There are many benefits for a Homeowner’s Association (HOA) to hire a property management company. A property manager handles the day-to-day issues that arise for homeowners and manages the financial and business needs of the HOA.
Although a property management company can offer a lot of benefits to HOAs, there are still a number of issues that homeowners and residents should handle themselves.
To determine if your property management company is holding up its end of an agreement and how homeowners can contribute to their own property values, here is a quick guide that details the responsibilities of both the property management company and the residents of your HOA.
Responsibilities of the Property Management Company
The Property Management Company is usually contracted to provide services such as:
- Major repairs. This is usually included in every property management contract and ranges from leaky pipes to broken locks. Major repairs must be made in a timely manner to protect the safety of residents, maintain functionality of the property and protect property values.
- Regularly scheduled maintenance. This could be anything from testing the fire alarm system to inspecting the elevator.
- Landscaping. This covers maintaining the existing landscaping and perhaps seasonal improvements, such as annual flower planting. Generally, a property management contract does not include major changes to landscaping, such as creating and implementing a drastic new plan, unless the Homeowner’s Association requests it.
- HOA financials and dues collection. Property management companies typically handle collecting monthly HOA dues, collecting unpaid dues and providing monthly reporting to your HOA board.
- Common area maintenance (foyers, parking lots, etc.). The property management company should maintain common areas by establishing a regular cleaning schedule and making repairs to existing infrastructure.
Responsibilities of Homeowners
For issues that the property management company is not contracted to address, tenants and renters should be prepared to manage such issues as:
- Picking up after pets. We’ll cover several ideas next week for encouraging homeowners and residents to do their part. But scooping the poop is always the job of the dog walker – city ordinances and HOA rules always spell this out clearly. Owners of outdoor cats may require additional rules about keeping the cats inside.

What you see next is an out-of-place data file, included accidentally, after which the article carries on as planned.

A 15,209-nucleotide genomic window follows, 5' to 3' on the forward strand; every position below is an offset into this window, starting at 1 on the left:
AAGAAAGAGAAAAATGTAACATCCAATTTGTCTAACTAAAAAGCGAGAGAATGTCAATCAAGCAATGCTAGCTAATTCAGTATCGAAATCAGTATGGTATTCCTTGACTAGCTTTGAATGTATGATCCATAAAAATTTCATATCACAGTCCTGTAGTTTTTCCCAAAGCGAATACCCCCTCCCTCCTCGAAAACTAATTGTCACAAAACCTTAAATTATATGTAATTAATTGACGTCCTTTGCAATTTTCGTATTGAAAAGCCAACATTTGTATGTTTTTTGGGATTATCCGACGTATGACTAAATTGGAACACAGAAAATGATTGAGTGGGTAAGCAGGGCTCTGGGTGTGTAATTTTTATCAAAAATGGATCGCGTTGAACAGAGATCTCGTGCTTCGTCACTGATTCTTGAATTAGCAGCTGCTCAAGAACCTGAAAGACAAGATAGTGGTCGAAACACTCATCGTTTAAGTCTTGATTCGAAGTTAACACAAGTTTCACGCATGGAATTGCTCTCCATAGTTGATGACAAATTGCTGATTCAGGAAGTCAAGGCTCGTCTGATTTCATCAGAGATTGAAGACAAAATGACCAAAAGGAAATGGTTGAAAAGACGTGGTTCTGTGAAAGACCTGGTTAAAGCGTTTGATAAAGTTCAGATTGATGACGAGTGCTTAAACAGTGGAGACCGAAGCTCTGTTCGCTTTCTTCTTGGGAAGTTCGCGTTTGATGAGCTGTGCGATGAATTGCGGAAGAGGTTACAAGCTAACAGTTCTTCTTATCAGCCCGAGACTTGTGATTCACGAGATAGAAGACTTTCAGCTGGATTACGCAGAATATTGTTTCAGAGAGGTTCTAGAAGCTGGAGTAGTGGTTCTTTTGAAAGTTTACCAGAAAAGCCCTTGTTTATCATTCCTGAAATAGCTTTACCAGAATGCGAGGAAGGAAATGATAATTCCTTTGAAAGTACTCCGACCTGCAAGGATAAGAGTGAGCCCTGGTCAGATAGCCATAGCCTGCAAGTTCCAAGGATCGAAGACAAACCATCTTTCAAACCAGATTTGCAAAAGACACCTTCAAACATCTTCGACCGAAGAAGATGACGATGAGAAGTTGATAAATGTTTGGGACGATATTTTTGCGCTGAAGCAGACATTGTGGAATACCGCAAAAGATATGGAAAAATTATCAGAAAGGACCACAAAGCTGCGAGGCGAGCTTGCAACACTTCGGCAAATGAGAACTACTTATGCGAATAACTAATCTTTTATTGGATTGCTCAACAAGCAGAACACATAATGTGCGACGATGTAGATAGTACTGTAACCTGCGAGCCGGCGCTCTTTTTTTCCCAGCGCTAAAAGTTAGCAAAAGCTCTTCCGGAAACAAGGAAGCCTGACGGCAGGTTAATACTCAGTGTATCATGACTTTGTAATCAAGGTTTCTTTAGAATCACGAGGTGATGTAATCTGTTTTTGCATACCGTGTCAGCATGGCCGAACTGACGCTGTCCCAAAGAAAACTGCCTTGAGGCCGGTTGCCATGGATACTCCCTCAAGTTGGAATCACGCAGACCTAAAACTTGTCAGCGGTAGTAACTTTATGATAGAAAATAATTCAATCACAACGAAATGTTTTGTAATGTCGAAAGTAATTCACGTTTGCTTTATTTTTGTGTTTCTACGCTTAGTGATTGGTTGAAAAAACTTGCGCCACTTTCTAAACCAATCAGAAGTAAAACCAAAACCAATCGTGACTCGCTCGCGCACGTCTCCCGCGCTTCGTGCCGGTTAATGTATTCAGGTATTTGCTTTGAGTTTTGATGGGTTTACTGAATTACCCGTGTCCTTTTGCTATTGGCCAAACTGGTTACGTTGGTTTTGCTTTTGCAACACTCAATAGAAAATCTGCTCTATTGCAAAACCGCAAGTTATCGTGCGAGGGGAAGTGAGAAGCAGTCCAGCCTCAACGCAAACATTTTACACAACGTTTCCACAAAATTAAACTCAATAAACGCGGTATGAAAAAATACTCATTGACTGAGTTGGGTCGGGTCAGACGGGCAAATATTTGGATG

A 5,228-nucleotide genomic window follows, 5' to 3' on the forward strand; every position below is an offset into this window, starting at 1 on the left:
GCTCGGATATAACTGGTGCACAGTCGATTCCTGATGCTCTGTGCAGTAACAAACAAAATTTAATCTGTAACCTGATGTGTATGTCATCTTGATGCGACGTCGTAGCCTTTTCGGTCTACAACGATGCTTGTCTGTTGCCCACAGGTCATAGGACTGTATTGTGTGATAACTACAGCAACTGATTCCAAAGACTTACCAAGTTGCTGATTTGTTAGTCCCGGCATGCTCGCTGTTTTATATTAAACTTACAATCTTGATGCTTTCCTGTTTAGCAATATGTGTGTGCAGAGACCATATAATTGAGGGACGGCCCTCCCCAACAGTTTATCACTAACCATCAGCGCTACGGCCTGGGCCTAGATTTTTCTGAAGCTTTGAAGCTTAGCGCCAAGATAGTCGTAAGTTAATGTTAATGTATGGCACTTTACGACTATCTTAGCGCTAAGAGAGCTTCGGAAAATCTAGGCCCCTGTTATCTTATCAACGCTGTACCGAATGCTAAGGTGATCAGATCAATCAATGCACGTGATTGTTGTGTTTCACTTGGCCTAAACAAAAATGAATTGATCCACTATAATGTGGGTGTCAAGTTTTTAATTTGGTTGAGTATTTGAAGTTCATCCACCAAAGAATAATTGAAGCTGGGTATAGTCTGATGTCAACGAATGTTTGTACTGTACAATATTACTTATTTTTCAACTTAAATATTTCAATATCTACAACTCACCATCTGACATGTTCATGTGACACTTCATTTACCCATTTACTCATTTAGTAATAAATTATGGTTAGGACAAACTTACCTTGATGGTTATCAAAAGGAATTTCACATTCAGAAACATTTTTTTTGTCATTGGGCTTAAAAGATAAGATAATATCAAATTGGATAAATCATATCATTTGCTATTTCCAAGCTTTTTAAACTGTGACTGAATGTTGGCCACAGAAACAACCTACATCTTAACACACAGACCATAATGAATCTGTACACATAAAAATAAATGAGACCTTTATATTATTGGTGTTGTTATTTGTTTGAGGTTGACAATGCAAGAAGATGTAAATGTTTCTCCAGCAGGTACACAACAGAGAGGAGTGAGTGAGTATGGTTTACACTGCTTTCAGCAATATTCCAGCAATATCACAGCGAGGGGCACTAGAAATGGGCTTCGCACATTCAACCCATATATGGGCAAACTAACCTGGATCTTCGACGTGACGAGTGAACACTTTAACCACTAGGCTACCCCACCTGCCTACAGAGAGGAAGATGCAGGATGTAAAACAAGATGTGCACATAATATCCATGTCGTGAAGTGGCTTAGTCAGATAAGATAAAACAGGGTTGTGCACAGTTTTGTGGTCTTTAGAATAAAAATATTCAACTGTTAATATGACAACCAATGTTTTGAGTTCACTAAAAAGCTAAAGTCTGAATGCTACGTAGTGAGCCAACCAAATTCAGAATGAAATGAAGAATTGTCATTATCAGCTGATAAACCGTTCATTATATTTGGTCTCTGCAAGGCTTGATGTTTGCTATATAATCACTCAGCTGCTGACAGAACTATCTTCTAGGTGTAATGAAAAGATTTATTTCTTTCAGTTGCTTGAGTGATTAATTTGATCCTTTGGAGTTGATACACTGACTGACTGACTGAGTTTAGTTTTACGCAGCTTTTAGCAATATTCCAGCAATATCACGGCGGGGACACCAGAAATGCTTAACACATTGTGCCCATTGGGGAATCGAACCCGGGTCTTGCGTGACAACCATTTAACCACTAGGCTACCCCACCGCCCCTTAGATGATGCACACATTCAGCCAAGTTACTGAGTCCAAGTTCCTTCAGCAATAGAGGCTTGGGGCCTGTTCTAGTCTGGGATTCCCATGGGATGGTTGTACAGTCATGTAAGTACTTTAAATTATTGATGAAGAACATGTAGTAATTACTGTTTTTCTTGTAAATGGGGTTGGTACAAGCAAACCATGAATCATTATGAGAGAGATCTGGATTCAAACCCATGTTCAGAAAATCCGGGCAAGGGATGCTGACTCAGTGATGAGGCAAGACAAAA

- Building cleanliness. Property management companies contract with cleaning companies to regularly maintain common areas like foyers, lobbies, and common kitchens. But those cleaning crews only come at a regularly scheduled time. They can’t be dispatched for a specific event. You still have to wash your own dirty dishes and wipe your feet when you enter a building.
- Trash in recycle bins and recycling in trash bins. The property management company often has no connection to the trash and recycling process. Either the owner contracts with a private company to pick up trash and recycling, or the residents are responsible for putting their bins on the curb.
- Litter. No one likes a littlerbug. While we maintain the infrastructure and make basic repairs, we can’t respond to every gum wrapper on the ground.
- Vandalism. Vandalism is a crime, not just a nuisance. Vandalism, such as graffiti, should be reported to the authorities, investigated and legally prosecuted when possible. Owners and property managers work together to determine how best to make repairs after vandalism has occurred.
- Free newspaper circulars. Those free newspapers that sit in the driveway, get rained on and turn to mush are ultimately the responsibility of the resident. Because they arrive on your property, just like junk mail, the resident is responsible for putting them in the garbage or recycling bin.
If both homeowners and the property manager understand their respective responsibilities, everyone can work together to improve and maintain the value of your property.
About Ryan Edwards
Ryan Edwards is the owner and property manager for EZR Management. He founded the company in 2006, building on his years of experience managing and renting properties.